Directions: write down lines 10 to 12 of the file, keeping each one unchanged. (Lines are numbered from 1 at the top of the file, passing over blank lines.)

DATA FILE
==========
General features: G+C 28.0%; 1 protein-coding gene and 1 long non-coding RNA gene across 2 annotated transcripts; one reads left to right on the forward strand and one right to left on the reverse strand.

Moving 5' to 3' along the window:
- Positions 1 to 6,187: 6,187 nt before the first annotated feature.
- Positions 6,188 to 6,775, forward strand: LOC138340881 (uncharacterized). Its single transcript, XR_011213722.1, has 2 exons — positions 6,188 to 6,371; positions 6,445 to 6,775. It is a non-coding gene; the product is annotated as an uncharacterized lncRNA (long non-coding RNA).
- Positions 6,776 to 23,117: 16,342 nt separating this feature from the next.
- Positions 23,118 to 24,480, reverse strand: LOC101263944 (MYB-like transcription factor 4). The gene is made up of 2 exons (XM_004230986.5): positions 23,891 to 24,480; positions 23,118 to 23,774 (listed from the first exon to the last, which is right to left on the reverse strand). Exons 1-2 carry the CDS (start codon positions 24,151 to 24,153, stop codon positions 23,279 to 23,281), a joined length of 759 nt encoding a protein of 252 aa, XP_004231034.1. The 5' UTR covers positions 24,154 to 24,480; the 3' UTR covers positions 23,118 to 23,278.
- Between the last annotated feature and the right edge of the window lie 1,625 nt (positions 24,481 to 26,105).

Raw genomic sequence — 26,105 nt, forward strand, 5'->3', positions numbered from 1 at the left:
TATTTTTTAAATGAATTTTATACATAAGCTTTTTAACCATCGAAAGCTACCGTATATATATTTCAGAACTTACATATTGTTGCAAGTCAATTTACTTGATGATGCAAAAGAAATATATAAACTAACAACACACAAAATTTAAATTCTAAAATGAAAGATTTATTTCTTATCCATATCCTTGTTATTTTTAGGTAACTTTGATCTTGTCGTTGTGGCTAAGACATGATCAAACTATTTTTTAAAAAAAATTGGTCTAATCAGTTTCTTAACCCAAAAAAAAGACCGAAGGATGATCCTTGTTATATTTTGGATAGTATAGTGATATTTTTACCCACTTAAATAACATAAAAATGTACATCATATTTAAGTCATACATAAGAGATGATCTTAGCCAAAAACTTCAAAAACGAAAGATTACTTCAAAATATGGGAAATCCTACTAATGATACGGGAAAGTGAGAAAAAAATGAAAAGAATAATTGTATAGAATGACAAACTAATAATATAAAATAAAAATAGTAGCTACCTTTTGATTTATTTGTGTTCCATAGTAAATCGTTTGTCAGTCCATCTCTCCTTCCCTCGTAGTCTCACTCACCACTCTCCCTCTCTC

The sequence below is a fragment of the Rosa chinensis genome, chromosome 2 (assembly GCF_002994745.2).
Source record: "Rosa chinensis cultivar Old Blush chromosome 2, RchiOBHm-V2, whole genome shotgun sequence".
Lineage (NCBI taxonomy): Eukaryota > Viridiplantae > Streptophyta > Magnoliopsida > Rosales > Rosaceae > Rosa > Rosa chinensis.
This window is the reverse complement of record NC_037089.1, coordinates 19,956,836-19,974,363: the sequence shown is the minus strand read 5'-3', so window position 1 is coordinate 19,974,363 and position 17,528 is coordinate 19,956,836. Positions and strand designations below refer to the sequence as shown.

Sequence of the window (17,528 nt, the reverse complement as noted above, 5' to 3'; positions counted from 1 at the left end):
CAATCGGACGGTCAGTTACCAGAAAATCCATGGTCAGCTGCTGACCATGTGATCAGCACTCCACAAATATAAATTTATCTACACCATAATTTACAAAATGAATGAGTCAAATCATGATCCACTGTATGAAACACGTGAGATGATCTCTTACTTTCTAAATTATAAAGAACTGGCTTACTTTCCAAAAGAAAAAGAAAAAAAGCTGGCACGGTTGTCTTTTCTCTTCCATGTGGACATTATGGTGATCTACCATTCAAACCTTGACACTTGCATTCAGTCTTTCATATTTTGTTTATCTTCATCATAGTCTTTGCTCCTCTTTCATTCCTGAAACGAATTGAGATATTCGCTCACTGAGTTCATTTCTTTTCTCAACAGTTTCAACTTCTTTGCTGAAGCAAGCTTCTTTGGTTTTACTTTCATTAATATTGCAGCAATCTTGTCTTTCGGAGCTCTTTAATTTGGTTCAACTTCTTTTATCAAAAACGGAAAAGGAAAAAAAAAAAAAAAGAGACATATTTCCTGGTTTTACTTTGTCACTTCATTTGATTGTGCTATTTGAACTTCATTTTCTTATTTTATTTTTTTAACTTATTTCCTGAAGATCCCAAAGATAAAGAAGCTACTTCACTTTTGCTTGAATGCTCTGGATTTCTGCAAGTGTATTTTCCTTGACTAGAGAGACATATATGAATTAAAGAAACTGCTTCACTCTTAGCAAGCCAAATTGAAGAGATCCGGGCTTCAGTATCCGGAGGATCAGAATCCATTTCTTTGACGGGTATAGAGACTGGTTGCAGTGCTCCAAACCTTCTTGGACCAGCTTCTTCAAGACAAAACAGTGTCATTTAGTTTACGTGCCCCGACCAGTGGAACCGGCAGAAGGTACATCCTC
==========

The sequence below is a fragment of the Rosa chinensis genome, chromosome 2 (assembly GCF_002994745.2).
Source record: "Rosa chinensis cultivar Old Blush chromosome 2, RchiOBHm-V2, whole genome shotgun sequence".
Lineage (NCBI taxonomy): Eukaryota > Viridiplantae > Streptophyta > Magnoliopsida > Rosales > Rosaceae > Rosa > Rosa chinensis.